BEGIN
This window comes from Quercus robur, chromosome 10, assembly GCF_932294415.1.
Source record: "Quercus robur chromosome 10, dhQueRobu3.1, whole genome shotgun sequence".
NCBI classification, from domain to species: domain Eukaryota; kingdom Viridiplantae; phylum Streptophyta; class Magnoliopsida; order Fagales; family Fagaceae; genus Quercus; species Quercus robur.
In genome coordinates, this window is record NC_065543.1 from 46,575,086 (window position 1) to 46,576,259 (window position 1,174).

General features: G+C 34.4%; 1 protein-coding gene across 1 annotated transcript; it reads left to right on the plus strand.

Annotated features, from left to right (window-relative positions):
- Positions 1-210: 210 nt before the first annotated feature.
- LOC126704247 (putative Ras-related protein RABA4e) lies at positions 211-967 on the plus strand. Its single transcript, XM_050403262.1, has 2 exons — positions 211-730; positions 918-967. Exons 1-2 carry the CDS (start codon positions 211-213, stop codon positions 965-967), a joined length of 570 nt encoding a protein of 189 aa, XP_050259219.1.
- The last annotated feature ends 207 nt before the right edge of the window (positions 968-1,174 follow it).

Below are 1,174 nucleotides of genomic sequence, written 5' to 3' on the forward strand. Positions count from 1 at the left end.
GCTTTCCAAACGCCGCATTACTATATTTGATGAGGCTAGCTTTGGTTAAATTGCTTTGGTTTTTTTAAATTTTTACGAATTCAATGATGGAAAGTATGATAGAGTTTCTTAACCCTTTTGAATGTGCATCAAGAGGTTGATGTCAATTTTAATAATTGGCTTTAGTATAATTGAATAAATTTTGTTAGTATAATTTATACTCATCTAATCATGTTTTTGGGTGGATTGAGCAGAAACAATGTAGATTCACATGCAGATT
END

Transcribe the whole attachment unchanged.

This window comes from Quercus robur, chromosome 10, assembly GCF_932294415.1.
Source record: "Quercus robur chromosome 10, dhQueRobu3.1, whole genome shotgun sequence".
NCBI classification, from domain to species: domain Eukaryota; kingdom Viridiplantae; phylum Streptophyta; class Magnoliopsida; order Fagales; family Fagaceae; genus Quercus; species Quercus robur.
In genome coordinates, this window is record NC_065543.1 from 46,575,086 (window position 1) to 46,576,259 (window position 1,174).

General features: G+C 34.4%; 1 protein-coding gene across 1 annotated transcript; it reads left to right on the plus strand.

Annotated features, from left to right (window-relative positions):
- Positions 1-210: 210 nt before the first annotated feature.
- LOC126704247 (putative Ras-related protein RABA4e) lies at positions 211-967 on the plus strand. Its single transcript, XM_050403262.1, has 2 exons — positions 211-730; positions 918-967. Exons 1-2 carry the CDS (start codon positions 211-213, stop codon positions 965-967), a joined length of 570 nt encoding a protein of 189 aa, XP_050259219.1.
- The last annotated feature ends 207 nt before the right edge of the window (positions 968-1,174 follow it).

Below are 1,174 nucleotides of genomic sequence, written 5' to 3' on the forward strand. Positions count from 1 at the left end.
GCTTTCCAAACGCCGCATTACTATATTTGATGAGGCTAGCTTTGGTTAAATTGCTTTGGTTTTTTTAAATTTTTACGAATTCAATGATGGAAAGTATGATAGAGTTTCTTAACCCTTTTGAATGTGCATCAAGAGGTTGATGTCAATTTTAATAATTGGCTTTAGTATAATTGAATAAATTTTGTTAGTATAATTTATACTCATCTAATCATGTTTTTGGGTGGATTGAGCAGAAACAATGTAGATTCACATGCAGATT